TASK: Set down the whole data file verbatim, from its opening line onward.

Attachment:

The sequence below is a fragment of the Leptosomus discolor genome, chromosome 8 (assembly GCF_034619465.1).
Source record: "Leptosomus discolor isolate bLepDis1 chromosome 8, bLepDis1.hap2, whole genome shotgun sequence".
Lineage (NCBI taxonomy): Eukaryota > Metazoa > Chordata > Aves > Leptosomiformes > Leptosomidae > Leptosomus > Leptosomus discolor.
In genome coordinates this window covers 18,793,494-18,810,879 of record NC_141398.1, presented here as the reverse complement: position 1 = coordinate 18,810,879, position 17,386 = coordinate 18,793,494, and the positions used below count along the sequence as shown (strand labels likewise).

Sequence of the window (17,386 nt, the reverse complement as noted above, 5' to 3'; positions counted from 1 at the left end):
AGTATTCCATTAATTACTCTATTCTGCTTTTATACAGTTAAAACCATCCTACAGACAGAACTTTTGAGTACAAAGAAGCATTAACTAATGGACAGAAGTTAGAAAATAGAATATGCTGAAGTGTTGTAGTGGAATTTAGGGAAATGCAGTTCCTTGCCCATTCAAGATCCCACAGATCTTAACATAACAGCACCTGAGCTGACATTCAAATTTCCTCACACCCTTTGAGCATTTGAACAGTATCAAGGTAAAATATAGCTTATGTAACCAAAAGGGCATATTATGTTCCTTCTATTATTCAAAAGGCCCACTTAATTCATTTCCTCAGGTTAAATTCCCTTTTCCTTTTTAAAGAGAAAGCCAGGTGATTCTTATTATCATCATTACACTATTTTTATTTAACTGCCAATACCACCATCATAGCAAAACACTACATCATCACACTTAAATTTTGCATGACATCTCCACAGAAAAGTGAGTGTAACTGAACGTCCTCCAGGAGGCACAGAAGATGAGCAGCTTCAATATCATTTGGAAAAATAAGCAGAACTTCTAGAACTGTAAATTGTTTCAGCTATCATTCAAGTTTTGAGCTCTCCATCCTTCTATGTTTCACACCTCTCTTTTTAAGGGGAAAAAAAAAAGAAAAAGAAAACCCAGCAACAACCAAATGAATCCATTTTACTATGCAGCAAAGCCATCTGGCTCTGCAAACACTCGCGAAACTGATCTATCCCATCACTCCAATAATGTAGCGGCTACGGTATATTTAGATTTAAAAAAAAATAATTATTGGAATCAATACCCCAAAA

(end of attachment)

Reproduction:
The sequence below is a fragment of the Leptosomus discolor genome, chromosome 8 (assembly GCF_034619465.1).
Source record: "Leptosomus discolor isolate bLepDis1 chromosome 8, bLepDis1.hap2, whole genome shotgun sequence".
Lineage (NCBI taxonomy): Eukaryota > Metazoa > Chordata > Aves > Leptosomiformes > Leptosomidae > Leptosomus > Leptosomus discolor.
In genome coordinates this window covers 18,793,494-18,810,879 of record NC_141398.1, presented here as the reverse complement: position 1 = coordinate 18,810,879, position 17,386 = coordinate 18,793,494, and the positions used below count along the sequence as shown (strand labels likewise).

Sequence of the window (17,386 nt, the reverse complement as noted above, 5' to 3'; positions counted from 1 at the left end):
AGTATTCCATTAATTACTCTATTCTGCTTTTATACAGTTAAAACCATCCTACAGACAGAACTTTTGAGTACAAAGAAGCATTAACTAATGGACAGAAGTTAGAAAATAGAATATGCTGAAGTGTTGTAGTGGAATTTAGGGAAATGCAGTTCCTTGCCCATTCAAGATCCCACAGATCTTAACATAACAGCACCTGAGCTGACATTCAAATTTCCTCACACCCTTTGAGCATTTGAACAGTATCAAGGTAAAATATAGCTTATGTAACCAAAAGGGCATATTATGTTCCTTCTATTATTCAAAAGGCCCACTTAATTCATTTCCTCAGGTTAAATTCCCTTTTCCTTTTTAAAGAGAAAGCCAGGTGATTCTTATTATCATCATTACACTATTTTTATTTAACTGCCAATACCACCATCATAGCAAAACACTACATCATCACACTTAAATTTTGCATGACATCTCCACAGAAAAGTGAGTGTAACTGAACGTCCTCCAGGAGGCACAGAAGATGAGCAGCTTCAATATCATTTGGAAAAATAAGCAGAACTTCTAGAACTGTAAATTGTTTCAGCTATCATTCAAGTTTTGAGCTCTCCATCCTTCTATGTTTCACACCTCTCTTTTTAAGGGGAAAAAAAAAAGAAAAAGAAAACCCAGCAACAACCAAATGAATCCATTTTACTATGCAGCAAAGCCATCTGGCTCTGCAAACACTCGCGAAACTGATCTATCCCATCACTCCAATAATGTAGCGGCTACGGTATATTTAGATTTAAAAAAAAATAATTATTGGAATCAATACCCCAAAA